It wasn’t about skin color, but rather, about the views. For the first time in history, a statesman who can be characterized as a European-style social-democrat will enter the White House. It never happened before and it wouldn’t have happened now had it not been for the American financial crisis, which exposed the failure of unrestrained, merciless, rampant capitalism.
The broad and overwhelming objection to the collapsing “Wall Street system” enabled Obama to convey his message to the masses: Things will change. No more business as usual! I will lead the change. America under my leadership will forever part ways with the decayed financial system that brought us here, Obama told the young men and women who melted in the face of his gaze and quivered to the sound of his voice.
And what will replace the old system? Obama has remained economical in respect to the details of his presidential plans. However, his latest appearances conveyed great credibility because of the three figures standing by him: Former Treasury Secretaries Larry Summers and Bob Rubin, as well as former Fed Chairman Paul Volcker. The three aces.
Republican candidate John McCain not only lacked such dream team – during his election campaign he relied on the advice of dubious economists bordering on charlatanism. Only towards the end of the campaign he brought in some distinguished characters, such as the plumber from Ohio and the governor of California. But that was too late.
I do not view the election of a dark-skinned citizen as America’s president as a historic revolution. Afro-Americans have already served in the most senior government position: Secretary of state. Had Colin Powell or Condoleezza Rice run for president and won, the change in America’s political life would be minor; marginal even.
The great turnaround has to do with the unique blend featured by Obama: Not only is he a social-democrat, he is black too; not only is he black, he is young; not only is he young, he is a Muslim who became Christian; Not only is a Muslim-turned-Christian, he’s pro-Zionist; not only is he pro-Zionist, he is black too; not only is he black, he’s a social-democrat.
This multifaceted blend excited Americans to the point of losing all senses, including the natural sense of criticism and skepticism. Leading American intellectuals, ranging from columnists to physics professors, from authors to filmmakers, bowed down before Obama. And they were not the only ones. According to a poll by British weekly The Economist, citizens of the world would have granted Obama 80% support, at least, had they been able to vote in the elections.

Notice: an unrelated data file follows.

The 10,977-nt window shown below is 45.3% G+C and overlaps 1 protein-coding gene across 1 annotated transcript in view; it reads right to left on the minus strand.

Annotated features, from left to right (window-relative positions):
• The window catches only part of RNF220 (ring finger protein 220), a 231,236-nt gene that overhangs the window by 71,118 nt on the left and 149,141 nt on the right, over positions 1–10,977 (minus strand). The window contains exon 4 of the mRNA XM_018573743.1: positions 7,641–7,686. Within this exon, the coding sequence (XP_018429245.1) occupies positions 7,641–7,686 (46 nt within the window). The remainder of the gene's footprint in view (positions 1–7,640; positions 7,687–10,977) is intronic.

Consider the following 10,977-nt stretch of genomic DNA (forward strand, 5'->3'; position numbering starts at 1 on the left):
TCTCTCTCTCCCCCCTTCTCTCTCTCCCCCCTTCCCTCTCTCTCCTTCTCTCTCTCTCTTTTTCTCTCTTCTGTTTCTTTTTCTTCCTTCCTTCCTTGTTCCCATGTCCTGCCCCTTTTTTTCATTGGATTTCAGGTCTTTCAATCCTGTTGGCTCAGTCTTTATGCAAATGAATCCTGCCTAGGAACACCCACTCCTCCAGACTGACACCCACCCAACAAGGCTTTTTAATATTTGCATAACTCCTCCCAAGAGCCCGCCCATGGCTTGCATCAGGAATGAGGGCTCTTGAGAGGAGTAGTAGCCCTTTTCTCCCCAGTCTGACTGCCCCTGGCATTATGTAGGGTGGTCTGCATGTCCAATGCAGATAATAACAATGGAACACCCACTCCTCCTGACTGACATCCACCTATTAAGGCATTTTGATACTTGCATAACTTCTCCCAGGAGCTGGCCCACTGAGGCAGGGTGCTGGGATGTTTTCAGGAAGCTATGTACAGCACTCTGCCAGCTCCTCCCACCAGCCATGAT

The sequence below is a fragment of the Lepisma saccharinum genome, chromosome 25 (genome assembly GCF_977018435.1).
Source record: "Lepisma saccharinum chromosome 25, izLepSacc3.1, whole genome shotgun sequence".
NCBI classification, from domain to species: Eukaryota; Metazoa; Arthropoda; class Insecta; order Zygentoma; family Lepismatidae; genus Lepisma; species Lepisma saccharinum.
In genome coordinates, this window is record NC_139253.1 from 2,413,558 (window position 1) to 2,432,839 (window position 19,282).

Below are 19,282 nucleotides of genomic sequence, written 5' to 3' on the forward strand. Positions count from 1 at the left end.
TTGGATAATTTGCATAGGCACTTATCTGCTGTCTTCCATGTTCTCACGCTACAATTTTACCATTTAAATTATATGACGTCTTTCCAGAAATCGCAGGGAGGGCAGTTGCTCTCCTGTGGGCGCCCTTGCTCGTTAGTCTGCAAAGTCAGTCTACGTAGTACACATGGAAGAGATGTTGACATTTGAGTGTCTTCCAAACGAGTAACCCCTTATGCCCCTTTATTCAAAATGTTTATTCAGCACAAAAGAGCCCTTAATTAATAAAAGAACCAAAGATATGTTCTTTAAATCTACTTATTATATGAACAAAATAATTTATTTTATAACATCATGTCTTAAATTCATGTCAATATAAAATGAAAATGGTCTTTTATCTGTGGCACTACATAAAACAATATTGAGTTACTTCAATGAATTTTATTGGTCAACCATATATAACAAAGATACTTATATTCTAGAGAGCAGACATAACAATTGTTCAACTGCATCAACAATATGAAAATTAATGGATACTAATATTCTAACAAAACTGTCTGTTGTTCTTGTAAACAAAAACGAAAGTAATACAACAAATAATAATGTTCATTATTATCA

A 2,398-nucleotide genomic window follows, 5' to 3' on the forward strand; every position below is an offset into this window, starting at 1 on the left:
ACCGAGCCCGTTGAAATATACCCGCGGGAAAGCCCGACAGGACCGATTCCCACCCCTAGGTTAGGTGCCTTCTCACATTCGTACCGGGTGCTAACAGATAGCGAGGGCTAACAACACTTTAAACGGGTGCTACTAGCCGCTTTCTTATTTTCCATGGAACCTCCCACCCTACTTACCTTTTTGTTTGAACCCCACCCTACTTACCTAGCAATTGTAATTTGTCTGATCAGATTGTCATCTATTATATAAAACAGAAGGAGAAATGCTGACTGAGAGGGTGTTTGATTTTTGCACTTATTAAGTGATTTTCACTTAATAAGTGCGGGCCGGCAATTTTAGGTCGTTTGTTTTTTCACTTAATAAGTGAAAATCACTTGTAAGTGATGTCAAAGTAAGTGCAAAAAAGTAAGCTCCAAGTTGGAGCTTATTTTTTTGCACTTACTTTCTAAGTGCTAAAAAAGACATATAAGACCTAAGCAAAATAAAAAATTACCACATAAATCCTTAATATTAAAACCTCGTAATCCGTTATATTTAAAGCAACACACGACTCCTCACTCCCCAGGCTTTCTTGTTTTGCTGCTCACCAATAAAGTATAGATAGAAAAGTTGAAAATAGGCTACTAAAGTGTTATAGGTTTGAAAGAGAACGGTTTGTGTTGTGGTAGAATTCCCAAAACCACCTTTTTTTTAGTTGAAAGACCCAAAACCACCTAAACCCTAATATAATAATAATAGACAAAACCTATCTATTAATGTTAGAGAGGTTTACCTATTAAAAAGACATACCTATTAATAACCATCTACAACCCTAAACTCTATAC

Obama’s courageObama became the darling of the media, of the Third World, of Europe, of young voters, of the street, and even of the Jews. Moreover, he matured and became much more serious during his campaign. In my view, he crossed the line from demagogical candidate to worthy candidate when he did not hesitate to back the treasury of secretary and the fed chairman – both members of an opposing party – and granted overwhelming support to their bailout plan.
While the Republican McCain was stammering, the Democratic Obama was quick to convene a press conference aired coast-to-coast and declare: When it comes to the economic plan, I back the Administration. If we need to bail out banks, we will. If we need to assist mortgage crisis victims, we will. If we need to increase the budget, we will.
It is easy for a US presidential candidate to speak out against the war in Iraq: Most Americans hate it. However, significant political courage is needed in order to back complex and very expensive economic moves, which are perceived by parts of public opinion as a matter of “bailing out the fat cats” or as “socialism in America.” Obama proved that he possesses this kind of courage; that he is no populist.
Obama’s victory opens an unfamiliar chapter in the history of the US; the social-democratic chapter. We shall see greater government involvement in the American economy, more federal funds earmarked to infrastructure and development, a more vigorous nationwide struggle against poverty, and higher taxes on the income of the wealthiest individuals. Moreover, we will see an Administration willing to manage financial institutions in practice during times of need and crisis.
Obama’s election as US president will signal to the whole world that America is bidding rampant capitalism farewell and making a left turn, big time.